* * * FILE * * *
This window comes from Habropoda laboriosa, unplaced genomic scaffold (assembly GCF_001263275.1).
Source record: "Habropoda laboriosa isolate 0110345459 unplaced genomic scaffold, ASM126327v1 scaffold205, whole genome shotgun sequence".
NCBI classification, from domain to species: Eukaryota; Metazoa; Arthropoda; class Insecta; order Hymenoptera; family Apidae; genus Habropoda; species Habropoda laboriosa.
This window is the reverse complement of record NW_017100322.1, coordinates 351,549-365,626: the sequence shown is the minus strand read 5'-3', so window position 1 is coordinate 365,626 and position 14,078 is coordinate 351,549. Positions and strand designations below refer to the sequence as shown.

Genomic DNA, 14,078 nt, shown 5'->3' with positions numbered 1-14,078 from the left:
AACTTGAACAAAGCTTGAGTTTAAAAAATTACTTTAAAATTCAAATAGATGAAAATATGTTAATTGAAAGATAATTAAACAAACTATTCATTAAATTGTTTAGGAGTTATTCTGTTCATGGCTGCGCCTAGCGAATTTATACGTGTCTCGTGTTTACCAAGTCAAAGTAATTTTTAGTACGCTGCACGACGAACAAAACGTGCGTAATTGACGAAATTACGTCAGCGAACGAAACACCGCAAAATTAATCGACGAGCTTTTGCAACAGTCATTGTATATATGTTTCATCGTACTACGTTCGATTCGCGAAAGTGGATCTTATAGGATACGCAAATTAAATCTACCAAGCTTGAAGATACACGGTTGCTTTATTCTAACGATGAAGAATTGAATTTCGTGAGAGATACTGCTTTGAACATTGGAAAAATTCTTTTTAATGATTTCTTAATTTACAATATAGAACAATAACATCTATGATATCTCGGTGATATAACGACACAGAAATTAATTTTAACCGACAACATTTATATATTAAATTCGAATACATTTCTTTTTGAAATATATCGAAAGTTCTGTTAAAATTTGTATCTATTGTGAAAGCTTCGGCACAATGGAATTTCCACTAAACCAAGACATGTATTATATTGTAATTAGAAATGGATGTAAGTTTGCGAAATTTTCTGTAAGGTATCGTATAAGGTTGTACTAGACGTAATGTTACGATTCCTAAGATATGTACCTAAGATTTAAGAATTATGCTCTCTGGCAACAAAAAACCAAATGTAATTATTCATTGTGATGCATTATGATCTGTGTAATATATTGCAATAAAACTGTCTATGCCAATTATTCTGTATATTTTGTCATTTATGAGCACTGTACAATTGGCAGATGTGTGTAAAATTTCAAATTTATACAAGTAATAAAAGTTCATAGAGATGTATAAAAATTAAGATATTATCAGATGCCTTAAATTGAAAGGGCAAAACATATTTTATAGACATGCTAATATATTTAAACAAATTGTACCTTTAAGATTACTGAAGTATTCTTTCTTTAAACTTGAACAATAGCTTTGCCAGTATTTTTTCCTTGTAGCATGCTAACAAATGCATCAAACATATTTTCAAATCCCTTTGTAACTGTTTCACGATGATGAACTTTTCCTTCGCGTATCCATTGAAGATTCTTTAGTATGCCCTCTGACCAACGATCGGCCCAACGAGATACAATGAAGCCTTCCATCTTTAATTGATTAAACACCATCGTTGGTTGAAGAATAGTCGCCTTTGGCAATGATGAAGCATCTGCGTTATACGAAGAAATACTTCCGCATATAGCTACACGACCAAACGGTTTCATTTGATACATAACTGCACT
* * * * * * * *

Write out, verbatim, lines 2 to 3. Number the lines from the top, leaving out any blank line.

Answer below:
Source record: "Habropoda laboriosa isolate 0110345459 unplaced genomic scaffold, ASM126327v1 scaffold205, whole genome shotgun sequence".
NCBI classification, from domain to species: Eukaryota; Metazoa; Arthropoda; class Insecta; order Hymenoptera; family Apidae; genus Habropoda; species Habropoda laboriosa.